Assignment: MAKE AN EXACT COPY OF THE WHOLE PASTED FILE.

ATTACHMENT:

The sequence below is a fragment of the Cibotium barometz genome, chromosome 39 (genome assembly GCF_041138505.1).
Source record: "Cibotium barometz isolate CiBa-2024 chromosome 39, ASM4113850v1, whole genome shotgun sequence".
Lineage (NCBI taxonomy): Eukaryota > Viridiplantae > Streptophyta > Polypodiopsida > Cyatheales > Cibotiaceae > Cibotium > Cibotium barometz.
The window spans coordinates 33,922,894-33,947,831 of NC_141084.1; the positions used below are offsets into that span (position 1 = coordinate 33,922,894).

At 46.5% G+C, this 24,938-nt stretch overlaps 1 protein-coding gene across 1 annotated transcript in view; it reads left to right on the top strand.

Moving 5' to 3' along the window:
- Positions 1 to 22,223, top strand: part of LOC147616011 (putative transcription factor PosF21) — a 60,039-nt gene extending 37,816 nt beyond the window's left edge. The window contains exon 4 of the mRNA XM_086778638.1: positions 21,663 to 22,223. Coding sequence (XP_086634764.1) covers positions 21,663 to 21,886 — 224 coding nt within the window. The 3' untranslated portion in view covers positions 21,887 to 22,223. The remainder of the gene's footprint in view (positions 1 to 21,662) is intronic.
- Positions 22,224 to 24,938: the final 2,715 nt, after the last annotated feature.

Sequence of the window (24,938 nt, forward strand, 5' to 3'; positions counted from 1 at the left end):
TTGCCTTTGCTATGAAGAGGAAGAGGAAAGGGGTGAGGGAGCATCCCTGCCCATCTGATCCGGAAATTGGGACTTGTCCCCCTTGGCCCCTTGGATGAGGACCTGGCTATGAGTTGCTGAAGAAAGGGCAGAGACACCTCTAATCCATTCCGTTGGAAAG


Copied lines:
The sequence below is a fragment of the Cibotium barometz genome, chromosome 39 (genome assembly GCF_041138505.1).
Source record: "Cibotium barometz isolate CiBa-2024 chromosome 39, ASM4113850v1, whole genome shotgun sequence".
Lineage (NCBI taxonomy): Eukaryota > Viridiplantae > Streptophyta > Polypodiopsida > Cyatheales > Cibotiaceae > Cibotium > Cibotium barometz.
The window spans coordinates 33,922,894-33,947,831 of NC_141084.1; the positions used below are offsets into that span (position 1 = coordinate 33,922,894).

At 46.5% G+C, this 24,938-nt stretch overlaps 1 protein-coding gene across 1 annotated transcript in view; it reads left to right on the top strand.

Moving 5' to 3' along the window:
- Positions 1 to 22,223, top strand: part of LOC147616011 (putative transcription factor PosF21) — a 60,039-nt gene extending 37,816 nt beyond the window's left edge. The window contains exon 4 of the mRNA XM_086778638.1: positions 21,663 to 22,223. Coding sequence (XP_086634764.1) covers positions 21,663 to 21,886 — 224 coding nt within the window. The 3' untranslated portion in view covers positions 21,887 to 22,223. The remainder of the gene's footprint in view (positions 1 to 21,662) is intronic.
- Positions 22,224 to 24,938: the final 2,715 nt, after the last annotated feature.

Sequence of the window (24,938 nt, forward strand, 5' to 3'; positions counted from 1 at the left end):
TTGCCTTTGCTATGAAGAGGAAGAGGAAAGGGGTGAGGGAGCATCCCTGCCCATCTGATCCGGAAATTGGGACTTGTCCCCCTTGGCCCCTTGGATGAGGACCTGGCTATGAGTTGCTGAAGAAAGGGCAGAGACACCTCTAATCCATTCCGTTGGAAAG